Presently, we live in a world between Web 2.0 and Web 3.0, and the future of the web still needs to be determined. We’ll delve into the concept of Web3 and examine some concrete examples of technologies that fall into this category.
Web vs. Internet: Key Differences
It’s important to note that the web is distinct from the Internet before we go any further. The Internet consists of computers and networking hardware that keeps the world connected.
The web is one service (or group of services) that runs on the Internet. Although the web is the most familiar part of the Internet to users, it does not include all of its services. That’s because they’re both using the same bandwidth.
The Evolution of the Web: Web 1.0 and Web 2.0 Explained
In the middle of the ’90s, the World Wide Web started to take off. Now commonly referred to as “Web 1.0,” this was the first generation of the World Wide Web. As a result, early websites had multiple hosts. Both large servers in the company’s IT department and personal computers hosted some sites. There still needed to be massive data centers where most websites store their data.
Web 1.0 content mainly consisted of non-interactive, static Web pages that could only be “read.” That is to say, you would go to a website to learn something but wouldn’t register or provide any information to the site in return. That is the main distinction between the first generation of the Internet and the current second generation, Web 2.0.
Advantages of Web3 Technology
Web3 marketplace development gives control over one’s personal information and content on the web back to the people, be they governments or corporations. It also paves the way for a web where people can make money from the information they share and daily monetary transactions.
One advantage is that it is decentralized, meaning that no single entity controls or profits from the data. Web3 allows users to retain full ownership of their data and revenue generated by their content.
Web Technologies that Qualify as Web3
1. Blockchain Technology
A blockchain is essential to the functioning of many other Web3 technologies. The blockchain is a distributed ledger that keeps track of financial dealings between users. There are many computers all over the Internet where the blockchain is entirely stored. Every trade is publicly viewable and irreversible.
Cryptocurrency is a digital currency that operates independently of a central bank or government. Cryptocurrencies use blockchain technology to track how much money exists and who holds it.
3. Initial Coin Offerings (ICOs)
Since the “coins” being distributed in an ICO are a digital currency, the two concepts are related. You need seed funding to get going when you invent a new cryptocurrency.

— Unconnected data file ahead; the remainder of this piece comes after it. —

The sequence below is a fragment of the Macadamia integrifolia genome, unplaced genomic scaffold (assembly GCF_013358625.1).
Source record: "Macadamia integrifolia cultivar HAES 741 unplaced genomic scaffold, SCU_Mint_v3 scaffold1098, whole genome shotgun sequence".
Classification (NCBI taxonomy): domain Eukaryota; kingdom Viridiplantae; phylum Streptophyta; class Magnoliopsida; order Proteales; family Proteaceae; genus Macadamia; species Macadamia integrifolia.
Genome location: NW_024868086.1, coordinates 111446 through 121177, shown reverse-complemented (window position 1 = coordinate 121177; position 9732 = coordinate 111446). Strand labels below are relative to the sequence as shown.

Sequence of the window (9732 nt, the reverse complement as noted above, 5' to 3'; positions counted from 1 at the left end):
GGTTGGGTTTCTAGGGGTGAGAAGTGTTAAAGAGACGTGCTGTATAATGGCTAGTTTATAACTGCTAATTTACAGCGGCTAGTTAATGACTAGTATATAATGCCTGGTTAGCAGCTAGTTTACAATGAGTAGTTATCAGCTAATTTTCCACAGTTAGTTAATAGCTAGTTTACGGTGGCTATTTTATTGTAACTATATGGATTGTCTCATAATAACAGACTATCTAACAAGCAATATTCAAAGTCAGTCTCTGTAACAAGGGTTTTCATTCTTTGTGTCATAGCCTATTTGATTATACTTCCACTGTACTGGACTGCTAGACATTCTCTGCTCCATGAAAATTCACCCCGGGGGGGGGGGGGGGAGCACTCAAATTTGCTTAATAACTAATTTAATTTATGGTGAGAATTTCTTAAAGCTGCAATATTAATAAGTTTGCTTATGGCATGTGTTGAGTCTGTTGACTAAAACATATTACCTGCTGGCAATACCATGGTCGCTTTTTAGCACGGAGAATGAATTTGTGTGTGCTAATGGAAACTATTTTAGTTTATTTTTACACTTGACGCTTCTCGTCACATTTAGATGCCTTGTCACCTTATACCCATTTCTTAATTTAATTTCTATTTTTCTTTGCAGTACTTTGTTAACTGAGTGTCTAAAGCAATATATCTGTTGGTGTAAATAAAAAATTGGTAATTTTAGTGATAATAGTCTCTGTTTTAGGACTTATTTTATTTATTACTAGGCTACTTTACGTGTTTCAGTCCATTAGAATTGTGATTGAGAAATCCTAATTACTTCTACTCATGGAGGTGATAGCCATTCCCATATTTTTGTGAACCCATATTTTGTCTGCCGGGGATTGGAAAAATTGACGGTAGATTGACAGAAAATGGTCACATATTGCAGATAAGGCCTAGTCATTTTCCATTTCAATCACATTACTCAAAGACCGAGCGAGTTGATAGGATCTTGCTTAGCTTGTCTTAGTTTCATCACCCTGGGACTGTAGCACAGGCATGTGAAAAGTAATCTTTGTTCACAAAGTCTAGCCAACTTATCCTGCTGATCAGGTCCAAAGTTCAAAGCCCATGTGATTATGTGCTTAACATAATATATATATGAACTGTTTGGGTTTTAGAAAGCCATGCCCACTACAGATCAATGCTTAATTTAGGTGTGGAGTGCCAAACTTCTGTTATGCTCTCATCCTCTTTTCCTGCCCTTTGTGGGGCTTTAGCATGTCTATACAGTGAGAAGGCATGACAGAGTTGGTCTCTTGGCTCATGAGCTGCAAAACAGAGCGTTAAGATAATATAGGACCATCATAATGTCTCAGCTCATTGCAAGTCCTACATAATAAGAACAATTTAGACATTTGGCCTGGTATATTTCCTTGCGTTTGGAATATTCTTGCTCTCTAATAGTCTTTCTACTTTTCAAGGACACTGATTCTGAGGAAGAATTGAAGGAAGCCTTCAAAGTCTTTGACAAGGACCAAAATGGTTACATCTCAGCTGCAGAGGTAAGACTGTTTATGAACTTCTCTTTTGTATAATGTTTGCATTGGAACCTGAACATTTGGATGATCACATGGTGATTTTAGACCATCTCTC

Investors in an ICO are purchasing your cryptocurrency before it has any value at all, expecting that, like Bitcoin and Ethereum, its value will quickly increase, making them a fortune overnight.
Sometimes ICOs are sold like stock in a company, even though buyers will never actually own anything. Startups have found ICOs to be an attractive funding option because they don’t require traditional financial institutions like banks, investors, or venture capital.
4. Non-Fungible Tokens (NFTs)
NFTs are a crucial part of Web3 architecture. Even though NFTs share many characteristics with cryptographic currencies, they cannot be traded for one another. As implied by the term “non-fungible,” this is the case. Just as the paper title deed to a house represents ownership, NFTs are linked to digital or physical assets.
5. Decentralized Apps (dApps)
In the case of Google Docs and similar cloud-based services, users access a consolidated program. Google has complete access to your documents, can read them fully, and decide what you can and cannot do with them. The benefits of cloud computing, such as easy sharing and collaboration, are worth the trade-offs.
6. Smart Contracts
Smart contracts can perform the same functions but without the need for oversight or enforcement by any third party. Consistent with the reasoning and rules outlined in the agreement, the action takes place without any human intervention.
Financial services and the creation of legally binding contracts between parties are made much more cost-effective through smart contracts. When put into action, they provide a more just outcome and are not susceptible to manipulation.
7. Decentralized Autonomous Organizations (DAOs)
In DAOs, no chief executive officer, chief financial officer, or equivalent positions exist. The group’s members vote on when and how to spend the group’s collective funds. A permissionless (also known as trustless) blockchain stores an organization’s rules encoded with cutting-edge contract technology.
8. Machine Learning and Artificial Intelligence
Natural language processing (NLP) allows you to communicate with a smart agent who understands what you’re saying. Machine learning is also used to process large amounts of data in real-time to anticipate our wants and actions. The proliferation of smart, networked devices is largely attributable to the IoT. This opens up a wealth of possibilities for information collection and subsequent useful application.
Web3 Has Serious Challenges
The third generation of the web that has been predicted sounds promising on paper, but it faces significant obstacles in becoming a reality, at least in its idealized form. For the Internet, Web3 is an unprecedented leap in connectivity. Web3 envisions a decentralized network with many more nodes than the current web, which is already complex.